IT security is suffering in enterprises, as a large part of the workforce have moved offsite, to work from home. And even as security teams struggle to keep their infrastructures safe, an extremely critical vulnerability was disclosed in Microsoft Server Message Block 3.1.1 (SMBv3).
In addition to security patches to this vulnerability, Microsoft has released an update package for Windows 10 version 1903 and newer, with patches for 117 vulnerabilities.
The vulnerability in SMBv3, CVE-2020-0796, is given the highest CVSS Base Score: 10. It is registered in CVE as a remote code execution vulnerability that exists “in the way that the Microsoft Server Message Block 3.1.1 (SMBv3) protocol handles certain requests. An attacker who successfully exploited the vulnerability could gain the ability to execute code on the target server or client.”
The SMB is a protocol for sharing files, printers, and other resources on local networks and the Internet, and the vulnerability allows attackers to connect to remote systems where the SMB service is enabled and run malicious code with system privileges, allowing for remote takeovers of vulnerable systems..1
You need to act now – in spite and because of COVID-19
All of this calls for urgent updates to your systems – you need to get those patches deployed, and do it now. Especially since, as has become clear to everyone over the past week, your organization is more vulnerable than ever because ‘business is unusual’.
For organizations and users who have activated automatic updates of their Windows 10 systems, the updates are already implemented. So normally, they would be good to go.
But at the moment, with such a large share of users working from home, IT ops in many organizations have put the infrastructure on “freeze” to keep it stable, which means updates aren’t rolled out at the moment.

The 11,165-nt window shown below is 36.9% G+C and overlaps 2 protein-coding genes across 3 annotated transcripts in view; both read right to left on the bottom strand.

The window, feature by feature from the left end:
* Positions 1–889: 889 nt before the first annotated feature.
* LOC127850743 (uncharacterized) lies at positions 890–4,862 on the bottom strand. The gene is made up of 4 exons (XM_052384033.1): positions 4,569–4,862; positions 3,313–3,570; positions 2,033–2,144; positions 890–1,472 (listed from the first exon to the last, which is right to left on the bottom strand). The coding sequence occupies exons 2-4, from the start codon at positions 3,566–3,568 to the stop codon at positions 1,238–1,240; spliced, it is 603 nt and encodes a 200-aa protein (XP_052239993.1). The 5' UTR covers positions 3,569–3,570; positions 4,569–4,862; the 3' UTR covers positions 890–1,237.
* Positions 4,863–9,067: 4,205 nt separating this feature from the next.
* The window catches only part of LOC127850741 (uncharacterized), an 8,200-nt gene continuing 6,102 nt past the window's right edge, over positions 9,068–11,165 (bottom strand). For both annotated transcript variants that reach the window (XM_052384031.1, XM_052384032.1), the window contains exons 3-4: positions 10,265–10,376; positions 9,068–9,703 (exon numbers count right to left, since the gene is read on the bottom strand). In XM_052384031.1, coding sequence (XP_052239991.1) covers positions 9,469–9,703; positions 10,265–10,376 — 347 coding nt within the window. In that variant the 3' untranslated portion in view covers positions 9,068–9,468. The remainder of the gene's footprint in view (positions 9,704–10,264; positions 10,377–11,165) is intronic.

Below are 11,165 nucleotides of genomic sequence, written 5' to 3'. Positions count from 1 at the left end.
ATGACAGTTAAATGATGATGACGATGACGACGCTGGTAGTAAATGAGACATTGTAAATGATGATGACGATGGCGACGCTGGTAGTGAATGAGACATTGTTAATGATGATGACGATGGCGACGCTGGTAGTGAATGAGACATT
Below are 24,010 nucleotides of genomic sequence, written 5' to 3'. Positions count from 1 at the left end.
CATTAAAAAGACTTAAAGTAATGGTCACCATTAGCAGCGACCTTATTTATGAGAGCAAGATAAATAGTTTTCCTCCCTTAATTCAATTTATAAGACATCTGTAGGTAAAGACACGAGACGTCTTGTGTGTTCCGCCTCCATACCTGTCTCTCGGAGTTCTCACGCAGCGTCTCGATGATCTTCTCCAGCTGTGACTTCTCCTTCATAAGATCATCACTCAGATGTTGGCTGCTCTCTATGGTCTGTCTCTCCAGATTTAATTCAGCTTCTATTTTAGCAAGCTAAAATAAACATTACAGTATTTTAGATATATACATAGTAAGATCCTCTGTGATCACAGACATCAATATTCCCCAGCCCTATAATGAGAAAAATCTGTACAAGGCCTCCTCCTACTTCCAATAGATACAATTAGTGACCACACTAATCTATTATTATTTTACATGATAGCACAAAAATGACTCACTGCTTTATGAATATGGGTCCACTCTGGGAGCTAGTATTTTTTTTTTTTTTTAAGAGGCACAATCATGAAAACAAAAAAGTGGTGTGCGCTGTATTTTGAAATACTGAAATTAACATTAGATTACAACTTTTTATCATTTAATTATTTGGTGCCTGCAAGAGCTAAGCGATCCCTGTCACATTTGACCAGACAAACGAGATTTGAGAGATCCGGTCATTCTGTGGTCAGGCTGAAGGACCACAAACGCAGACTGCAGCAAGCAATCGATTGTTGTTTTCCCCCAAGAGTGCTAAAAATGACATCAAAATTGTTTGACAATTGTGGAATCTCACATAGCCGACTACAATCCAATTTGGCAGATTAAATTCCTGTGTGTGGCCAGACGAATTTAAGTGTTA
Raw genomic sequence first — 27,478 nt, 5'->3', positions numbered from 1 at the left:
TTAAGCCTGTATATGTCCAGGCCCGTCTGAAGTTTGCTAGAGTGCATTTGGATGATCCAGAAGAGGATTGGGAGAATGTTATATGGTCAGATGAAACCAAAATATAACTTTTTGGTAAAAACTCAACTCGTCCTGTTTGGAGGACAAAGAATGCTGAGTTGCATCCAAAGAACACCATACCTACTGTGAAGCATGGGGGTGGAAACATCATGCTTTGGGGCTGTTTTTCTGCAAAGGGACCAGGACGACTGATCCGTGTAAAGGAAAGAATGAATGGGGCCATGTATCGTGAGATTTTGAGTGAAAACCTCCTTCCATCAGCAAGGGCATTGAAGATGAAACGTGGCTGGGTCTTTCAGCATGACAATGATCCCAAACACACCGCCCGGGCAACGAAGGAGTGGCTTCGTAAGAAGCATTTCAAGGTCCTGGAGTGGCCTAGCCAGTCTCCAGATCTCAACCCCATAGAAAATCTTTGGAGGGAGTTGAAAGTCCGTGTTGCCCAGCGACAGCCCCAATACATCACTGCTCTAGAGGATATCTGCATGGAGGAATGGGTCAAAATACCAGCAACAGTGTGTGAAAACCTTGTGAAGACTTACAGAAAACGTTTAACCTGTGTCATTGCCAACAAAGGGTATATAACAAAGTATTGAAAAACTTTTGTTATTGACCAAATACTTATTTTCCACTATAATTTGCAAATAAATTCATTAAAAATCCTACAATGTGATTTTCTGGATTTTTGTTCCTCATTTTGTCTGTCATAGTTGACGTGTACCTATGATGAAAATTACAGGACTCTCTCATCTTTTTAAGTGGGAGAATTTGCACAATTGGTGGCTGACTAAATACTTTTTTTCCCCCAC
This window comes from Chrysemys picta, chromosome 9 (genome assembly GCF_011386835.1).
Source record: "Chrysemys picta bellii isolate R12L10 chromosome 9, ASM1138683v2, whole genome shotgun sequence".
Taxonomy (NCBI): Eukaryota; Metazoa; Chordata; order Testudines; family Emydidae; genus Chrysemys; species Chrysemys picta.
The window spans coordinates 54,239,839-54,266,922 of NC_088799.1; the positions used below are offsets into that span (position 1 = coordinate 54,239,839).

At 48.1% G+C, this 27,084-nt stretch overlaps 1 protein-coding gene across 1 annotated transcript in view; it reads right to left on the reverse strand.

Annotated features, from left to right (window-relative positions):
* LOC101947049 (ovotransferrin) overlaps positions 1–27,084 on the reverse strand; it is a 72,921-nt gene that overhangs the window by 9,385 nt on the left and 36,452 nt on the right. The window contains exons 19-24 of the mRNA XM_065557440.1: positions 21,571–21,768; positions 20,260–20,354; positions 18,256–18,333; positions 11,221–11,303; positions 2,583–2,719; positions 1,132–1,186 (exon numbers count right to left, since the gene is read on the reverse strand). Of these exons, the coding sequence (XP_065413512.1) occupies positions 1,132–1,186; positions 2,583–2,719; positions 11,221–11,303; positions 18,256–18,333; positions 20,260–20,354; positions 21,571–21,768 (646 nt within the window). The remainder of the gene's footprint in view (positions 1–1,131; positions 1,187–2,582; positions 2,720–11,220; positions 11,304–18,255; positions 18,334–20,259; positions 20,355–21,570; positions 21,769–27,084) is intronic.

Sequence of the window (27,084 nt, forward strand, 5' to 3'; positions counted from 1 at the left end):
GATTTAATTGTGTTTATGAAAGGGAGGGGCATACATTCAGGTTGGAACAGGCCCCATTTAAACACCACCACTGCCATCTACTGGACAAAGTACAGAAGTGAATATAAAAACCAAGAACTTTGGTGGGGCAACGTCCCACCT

And in organizations with a highly complex and security-centric infrastructures, updates are not implemented automatically anyway.
We help you see what’s going on
Whether you have automated update processes or have to deploy the patches manually, you will want to make sure they are rolled out throughout the organizations.
Over the years, my team and I have seen thousands of examples of deployments and fixes that never reached their destination: Configuration errors, restart failures and any number of other things can trip up the best-planned roll-outs. The key to successful deployment is to go back and check that implementation was, in fact, successful.
One of the most useful features in our infrastructure health state visualization tool, Insight Analytics™, is that it is super quick to set up a widget, that tracks a specific security risk: In a few minutes we are able to identify exactly which systems – at device level – are affected by the vulnerability, and which systems are missing updates. (You can see an example of the information in the screenshot above).
This means that, when you get a notification about a software vulnerability, you can look through your infrastructure, and identify exactly what you need to patch.
And when you think you are all done patching, you can go back and check that the patch was installed and actually worked.
With the information readily available to you, you are able to not only keep your systems secure, you are also able to document to the business that you are compliant.
If you want to now more about how we can help identify and act on risks, and track developments, get in touch.
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